Women Worth Watching 2015

Carine Jean-Claude

This VP and CCO at Arrow Communicates Compliance Messages to a Global Team

web arrow_jeanclaudeBorn in Haiti, Carine and her family fled first to Central Africa and then to the United States to escape coups d’état. When Carine landed in the United States as a child, she didn’t speak English. She and her sisters had a hard time in school, and her parents—well-respected professionals in both Haiti and Africa—were forced to work in a factory to make ends meet. Despite these challenges, Carine thrived, eventually attending New York University’s Stern School of Business and then Boston University Law School.

Early in her legal career, Carine took on pro bono cases where she had a chance to help asylum seekers like her parents. “I saw how much my parents suffered and how hard they worked when they came to this country,” said Carine. “I’ve always been driven to help others in their shoes.” She came to Arrow in 2000 as a legal generalist and climbed the corporate ladder, eventually becoming Arrow’s chief compliance officer and vice president of legal affairs. She now leads and mentors a team of seven working around the globe.

Carine is an innovator who is always looking for new ways to effectively communicate important legal directives to Arrow’s 17,000 employees. For example, she is currently developing a series of videos that feature actual employees explaining key policies. She launched “In the News,” a site that uses current compliance headlines to further educate Arrow employees with regard to ethical conduct. And she co-chaired Arrow’s first diversity task force, which was responsible for developing specific recommendations for how to increase diversity in the company’s global workforce.

The recipient of several distinguished awards, including the YWCA’s Salute to Women Leaders, Carine helped her sister establish the Renal Care Institute, which provides dialysis equipment for Haitians, and she will soon begin volunteering her time with a legal defense fund that seeks to empower women in domestic violence situations.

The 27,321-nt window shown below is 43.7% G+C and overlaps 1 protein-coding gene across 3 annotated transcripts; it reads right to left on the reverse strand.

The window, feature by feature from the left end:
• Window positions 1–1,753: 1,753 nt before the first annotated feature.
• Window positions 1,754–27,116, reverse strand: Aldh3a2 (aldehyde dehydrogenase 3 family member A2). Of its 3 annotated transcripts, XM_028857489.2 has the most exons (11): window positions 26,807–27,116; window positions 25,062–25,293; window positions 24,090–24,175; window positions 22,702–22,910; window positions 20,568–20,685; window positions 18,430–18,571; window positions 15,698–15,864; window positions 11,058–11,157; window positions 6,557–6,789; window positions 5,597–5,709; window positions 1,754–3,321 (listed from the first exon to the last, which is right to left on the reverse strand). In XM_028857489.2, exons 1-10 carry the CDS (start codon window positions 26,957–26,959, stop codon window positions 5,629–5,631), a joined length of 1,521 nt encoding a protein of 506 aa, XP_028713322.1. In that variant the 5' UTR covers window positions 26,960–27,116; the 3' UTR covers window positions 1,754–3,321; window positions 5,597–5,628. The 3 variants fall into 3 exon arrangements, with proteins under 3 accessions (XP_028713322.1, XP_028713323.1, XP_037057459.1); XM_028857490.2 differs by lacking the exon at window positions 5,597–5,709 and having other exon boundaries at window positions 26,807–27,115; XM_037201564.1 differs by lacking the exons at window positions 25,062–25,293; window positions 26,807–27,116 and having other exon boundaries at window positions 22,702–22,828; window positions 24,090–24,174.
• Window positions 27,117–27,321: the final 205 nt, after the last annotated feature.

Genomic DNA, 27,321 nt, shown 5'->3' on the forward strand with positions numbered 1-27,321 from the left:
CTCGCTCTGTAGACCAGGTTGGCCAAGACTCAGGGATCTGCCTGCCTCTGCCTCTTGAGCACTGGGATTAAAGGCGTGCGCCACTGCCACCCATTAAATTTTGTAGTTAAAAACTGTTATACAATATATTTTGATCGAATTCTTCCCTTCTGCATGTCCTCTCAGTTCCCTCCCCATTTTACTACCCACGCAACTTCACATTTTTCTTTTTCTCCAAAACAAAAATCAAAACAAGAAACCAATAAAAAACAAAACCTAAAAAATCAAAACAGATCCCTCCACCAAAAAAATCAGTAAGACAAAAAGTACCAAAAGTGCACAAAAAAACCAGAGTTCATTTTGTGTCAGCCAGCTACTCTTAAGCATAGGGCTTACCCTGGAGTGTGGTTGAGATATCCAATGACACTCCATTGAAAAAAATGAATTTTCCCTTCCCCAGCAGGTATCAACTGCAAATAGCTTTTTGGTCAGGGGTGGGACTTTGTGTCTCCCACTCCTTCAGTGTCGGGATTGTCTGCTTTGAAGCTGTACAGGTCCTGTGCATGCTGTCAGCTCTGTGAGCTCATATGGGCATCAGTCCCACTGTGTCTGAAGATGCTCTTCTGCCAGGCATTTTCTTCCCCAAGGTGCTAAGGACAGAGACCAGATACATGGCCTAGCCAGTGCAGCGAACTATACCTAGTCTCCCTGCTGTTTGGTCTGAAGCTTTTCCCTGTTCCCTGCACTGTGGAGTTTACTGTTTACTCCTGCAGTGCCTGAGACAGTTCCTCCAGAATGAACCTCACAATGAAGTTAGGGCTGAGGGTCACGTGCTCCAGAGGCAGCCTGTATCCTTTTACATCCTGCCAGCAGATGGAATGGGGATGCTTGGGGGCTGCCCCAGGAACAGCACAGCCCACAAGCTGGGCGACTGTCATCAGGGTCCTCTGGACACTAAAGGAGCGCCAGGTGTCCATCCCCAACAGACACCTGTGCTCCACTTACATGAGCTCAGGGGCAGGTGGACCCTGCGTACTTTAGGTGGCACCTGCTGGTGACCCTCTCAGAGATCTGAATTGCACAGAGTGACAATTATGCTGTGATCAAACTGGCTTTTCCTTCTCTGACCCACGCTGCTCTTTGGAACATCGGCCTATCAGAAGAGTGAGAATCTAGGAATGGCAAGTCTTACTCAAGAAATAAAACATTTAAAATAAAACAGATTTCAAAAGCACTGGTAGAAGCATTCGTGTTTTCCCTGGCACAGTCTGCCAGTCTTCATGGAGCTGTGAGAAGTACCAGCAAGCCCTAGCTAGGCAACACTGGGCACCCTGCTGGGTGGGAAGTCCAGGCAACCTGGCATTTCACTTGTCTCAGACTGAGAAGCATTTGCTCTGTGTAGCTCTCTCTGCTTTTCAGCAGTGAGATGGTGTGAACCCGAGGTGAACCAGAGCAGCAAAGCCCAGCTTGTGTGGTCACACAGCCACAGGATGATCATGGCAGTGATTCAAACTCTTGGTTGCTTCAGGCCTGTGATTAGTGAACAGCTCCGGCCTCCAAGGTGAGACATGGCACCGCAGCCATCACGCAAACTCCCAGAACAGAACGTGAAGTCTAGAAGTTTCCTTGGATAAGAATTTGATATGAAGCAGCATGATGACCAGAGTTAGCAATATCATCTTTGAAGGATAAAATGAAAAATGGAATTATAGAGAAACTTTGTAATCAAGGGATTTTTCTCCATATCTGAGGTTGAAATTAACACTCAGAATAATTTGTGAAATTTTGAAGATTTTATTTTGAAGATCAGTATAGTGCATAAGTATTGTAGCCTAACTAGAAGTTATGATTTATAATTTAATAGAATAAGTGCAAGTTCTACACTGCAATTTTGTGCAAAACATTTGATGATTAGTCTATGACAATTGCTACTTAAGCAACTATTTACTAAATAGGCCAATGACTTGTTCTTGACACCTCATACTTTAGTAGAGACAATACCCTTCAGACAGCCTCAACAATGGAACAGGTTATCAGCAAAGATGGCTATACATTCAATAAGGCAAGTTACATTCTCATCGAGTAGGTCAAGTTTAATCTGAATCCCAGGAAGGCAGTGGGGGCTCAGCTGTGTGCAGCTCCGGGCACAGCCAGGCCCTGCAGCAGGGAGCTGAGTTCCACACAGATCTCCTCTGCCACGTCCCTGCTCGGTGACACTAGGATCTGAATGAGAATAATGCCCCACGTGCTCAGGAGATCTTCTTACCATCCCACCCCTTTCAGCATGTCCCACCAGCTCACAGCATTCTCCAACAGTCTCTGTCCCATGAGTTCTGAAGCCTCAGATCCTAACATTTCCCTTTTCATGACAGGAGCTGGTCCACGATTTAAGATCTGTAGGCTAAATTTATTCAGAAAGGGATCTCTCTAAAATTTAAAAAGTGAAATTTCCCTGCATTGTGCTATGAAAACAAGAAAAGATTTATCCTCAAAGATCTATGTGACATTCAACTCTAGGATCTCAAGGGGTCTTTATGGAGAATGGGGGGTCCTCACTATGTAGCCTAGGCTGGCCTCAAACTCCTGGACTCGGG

“…I am the only one who can put limits on my potential.”


Education: J.D., Boston University Law School; B.S., New York University Stern School of Business

First Job: Intake Specialist at Private Industry Council

What I’m Reading: “Ruby” by Cynthia Bond

Words I live by: “The most common way people give up their power is by thinking they don’t have any.” –Alice Walker


The most important quality a woman leader should have is…

..confidence and having an unconditional belief in what you can accomplish.

The career advice I’d give my former self:

Something Oprah Winfrey said that has really stuck with me: “Excellence is the best deterrent to racism and sexism.”

The one thing I’d do differently in my career, knowing what I know now, is…

…take more risks and not be afraid to fail or let myself down.

When I really need to focus on a project, I…

…dance or go for a walk! They help put everything in perspective. When I am done, I’m ready to focus.

My biggest career leap (and what I learned from it) was…

…my promotion to Chief Compliance Officer and VP, Legal Affairs. It showed me that I can do anything with hard work and that I am the only one who can put limits on my potential.

Being a woman in my profession has been…

…challenging and rewarding. I learned that I’m not defined by color, race or gender.

I’ve learned that failure is…

…an opportunity to grow and a stepping stone toward success.

I maintain a healthy personal life by…

…keeping myself grounded! My family and friends play a crucial role with respect to that.

I knew my present career was what I wanted to do when…

…I saw how much my parents suffered and how hard they worked when they came to this country—I’ve always been driven to help others in their shoes.